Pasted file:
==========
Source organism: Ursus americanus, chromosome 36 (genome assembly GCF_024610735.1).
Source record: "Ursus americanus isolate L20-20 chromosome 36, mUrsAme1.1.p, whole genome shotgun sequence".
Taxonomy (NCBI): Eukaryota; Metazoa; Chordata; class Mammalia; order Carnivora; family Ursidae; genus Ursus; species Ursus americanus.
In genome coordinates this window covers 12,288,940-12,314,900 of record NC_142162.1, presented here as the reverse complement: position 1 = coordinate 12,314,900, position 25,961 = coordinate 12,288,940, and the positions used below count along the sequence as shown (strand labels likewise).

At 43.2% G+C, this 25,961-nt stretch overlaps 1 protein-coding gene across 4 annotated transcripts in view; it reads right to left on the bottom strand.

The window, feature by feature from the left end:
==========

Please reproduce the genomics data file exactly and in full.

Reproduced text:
Source organism: Ursus americanus, chromosome 36 (genome assembly GCF_024610735.1).
Source record: "Ursus americanus isolate L20-20 chromosome 36, mUrsAme1.1.p, whole genome shotgun sequence".
Taxonomy (NCBI): Eukaryota; Metazoa; Chordata; class Mammalia; order Carnivora; family Ursidae; genus Ursus; species Ursus americanus.
In genome coordinates this window covers 12,288,940-12,314,900 of record NC_142162.1, presented here as the reverse complement: position 1 = coordinate 12,314,900, position 25,961 = coordinate 12,288,940, and the positions used below count along the sequence as shown (strand labels likewise).

At 43.2% G+C, this 25,961-nt stretch overlaps 1 protein-coding gene across 4 annotated transcripts in view; it reads right to left on the bottom strand.

The window, feature by feature from the left end: